Zoonotic Ljungan virus associated with central nervous system malformations in terminated pregnancy

Birth Defects Research. Part A, Clinical and Molecular Teratology
Bo NiklassonWilliam Klitz

Abstract

The Ljungan virus (LV) has been shown to cause central nervous system malformations in laboratory mouse models. The LV has also been associated with intrauterine fetal death in humans. We investigated the presence of LV in a series of human hydrocephaly and anencephaly cases from elective abortions. A series of elective abortions owing to hydrocephaly, anencephaly, and similarly aged trisomy 21 elective abortions as controls were examined for LV by immunohistochemistry and real time RT-PCR. A second experiment involved newborn mice exposed to LV. LV was diagnosed in 9 of 10 cases with hydrocephalus and in 1 of 18 trisomy 21 controls by immunohistochemistry. Five of nine cases with anencephaly had a positive PCR result, whereas none of the 12 trisomy 21 available for PCR testing had a positive result. The 47 newborn mice exposed to LV all developed encephalitis, with eight having hydrocephalus. None of the 52 control animals had encephalitis or hydrocephalus. The association between LV and both hydrocephaly and anencephaly suggests that LV may be playing an important role in central nervous system malformations in humans.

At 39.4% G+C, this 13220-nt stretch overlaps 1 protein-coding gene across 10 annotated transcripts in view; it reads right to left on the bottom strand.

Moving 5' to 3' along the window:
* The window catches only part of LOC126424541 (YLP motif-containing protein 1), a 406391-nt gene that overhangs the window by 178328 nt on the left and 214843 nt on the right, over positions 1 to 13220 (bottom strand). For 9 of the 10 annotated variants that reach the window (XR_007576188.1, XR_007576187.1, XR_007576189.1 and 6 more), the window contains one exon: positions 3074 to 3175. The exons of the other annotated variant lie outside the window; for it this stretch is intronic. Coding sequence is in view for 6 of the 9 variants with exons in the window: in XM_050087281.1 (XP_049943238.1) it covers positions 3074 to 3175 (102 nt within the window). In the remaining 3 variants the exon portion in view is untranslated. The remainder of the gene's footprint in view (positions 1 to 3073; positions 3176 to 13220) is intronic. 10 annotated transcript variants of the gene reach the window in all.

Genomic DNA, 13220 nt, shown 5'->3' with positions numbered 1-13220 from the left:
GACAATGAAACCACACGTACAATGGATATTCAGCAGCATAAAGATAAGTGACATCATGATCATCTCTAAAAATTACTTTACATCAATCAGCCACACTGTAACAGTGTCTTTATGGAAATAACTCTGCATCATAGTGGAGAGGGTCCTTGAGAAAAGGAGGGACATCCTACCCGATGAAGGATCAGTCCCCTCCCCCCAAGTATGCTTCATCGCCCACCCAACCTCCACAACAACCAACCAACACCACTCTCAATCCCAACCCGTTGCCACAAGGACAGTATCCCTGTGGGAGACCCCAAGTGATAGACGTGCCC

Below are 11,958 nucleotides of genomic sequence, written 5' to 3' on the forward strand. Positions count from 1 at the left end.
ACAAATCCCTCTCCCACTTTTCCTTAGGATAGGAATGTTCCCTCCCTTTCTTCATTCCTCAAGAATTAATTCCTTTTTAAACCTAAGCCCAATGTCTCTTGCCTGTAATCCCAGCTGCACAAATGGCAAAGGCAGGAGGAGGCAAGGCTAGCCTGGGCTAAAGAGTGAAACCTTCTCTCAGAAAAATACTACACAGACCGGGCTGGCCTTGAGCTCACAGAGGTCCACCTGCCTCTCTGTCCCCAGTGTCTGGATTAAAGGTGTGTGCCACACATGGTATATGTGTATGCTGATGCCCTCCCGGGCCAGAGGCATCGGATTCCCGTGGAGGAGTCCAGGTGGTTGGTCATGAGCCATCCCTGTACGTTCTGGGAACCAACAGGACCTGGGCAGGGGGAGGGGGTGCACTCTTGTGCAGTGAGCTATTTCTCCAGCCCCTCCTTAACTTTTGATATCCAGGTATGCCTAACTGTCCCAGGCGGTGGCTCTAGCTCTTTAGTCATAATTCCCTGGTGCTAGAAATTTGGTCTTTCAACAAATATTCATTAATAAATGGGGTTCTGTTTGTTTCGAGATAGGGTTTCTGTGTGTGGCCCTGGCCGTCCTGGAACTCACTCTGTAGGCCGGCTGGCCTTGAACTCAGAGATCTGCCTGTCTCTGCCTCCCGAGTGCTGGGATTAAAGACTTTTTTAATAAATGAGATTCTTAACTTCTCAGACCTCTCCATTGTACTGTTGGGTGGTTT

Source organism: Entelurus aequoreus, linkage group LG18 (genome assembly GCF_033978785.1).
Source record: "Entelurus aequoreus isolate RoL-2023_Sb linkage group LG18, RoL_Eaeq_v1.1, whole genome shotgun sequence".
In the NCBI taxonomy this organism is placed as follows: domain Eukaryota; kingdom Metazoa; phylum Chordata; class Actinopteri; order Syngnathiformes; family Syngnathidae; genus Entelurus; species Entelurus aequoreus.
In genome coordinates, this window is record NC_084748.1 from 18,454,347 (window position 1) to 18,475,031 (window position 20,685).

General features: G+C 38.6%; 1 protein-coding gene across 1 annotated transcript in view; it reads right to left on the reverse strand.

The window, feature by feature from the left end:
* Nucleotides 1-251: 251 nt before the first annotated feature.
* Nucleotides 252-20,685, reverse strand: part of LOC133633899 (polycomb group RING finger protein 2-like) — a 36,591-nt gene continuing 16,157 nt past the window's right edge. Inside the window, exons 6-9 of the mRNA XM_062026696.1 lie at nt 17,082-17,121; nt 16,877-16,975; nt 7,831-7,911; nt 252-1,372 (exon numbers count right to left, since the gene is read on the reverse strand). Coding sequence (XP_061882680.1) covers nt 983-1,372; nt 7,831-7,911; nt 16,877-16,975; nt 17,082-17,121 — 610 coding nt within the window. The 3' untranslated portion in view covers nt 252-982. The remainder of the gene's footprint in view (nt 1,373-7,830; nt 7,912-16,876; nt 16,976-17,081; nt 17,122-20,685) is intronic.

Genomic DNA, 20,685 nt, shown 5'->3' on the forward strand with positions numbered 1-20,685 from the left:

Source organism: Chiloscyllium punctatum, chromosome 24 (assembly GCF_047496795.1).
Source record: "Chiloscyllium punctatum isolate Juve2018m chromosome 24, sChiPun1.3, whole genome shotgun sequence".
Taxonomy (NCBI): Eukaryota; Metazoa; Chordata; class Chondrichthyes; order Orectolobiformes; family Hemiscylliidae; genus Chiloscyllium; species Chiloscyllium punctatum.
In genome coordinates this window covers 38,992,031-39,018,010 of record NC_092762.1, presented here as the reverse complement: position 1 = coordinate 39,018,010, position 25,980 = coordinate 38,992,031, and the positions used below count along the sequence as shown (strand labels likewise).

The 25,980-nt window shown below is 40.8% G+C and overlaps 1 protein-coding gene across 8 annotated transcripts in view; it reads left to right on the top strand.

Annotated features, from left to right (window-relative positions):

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Citations

May 2, 2009·Forensic Science, Medicine, and Pathology·Bo NiklassonWilliam Klitz
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Related Concepts

Abortion Failure
Aprosencephaly
Fetal Mummification
Aqueductal Stenosis
Immunocytochemistry
Picornaviridae Infections
Pregnancy Complications, Infectious
Partial Trisomy
Zoonoses
Parechovirus

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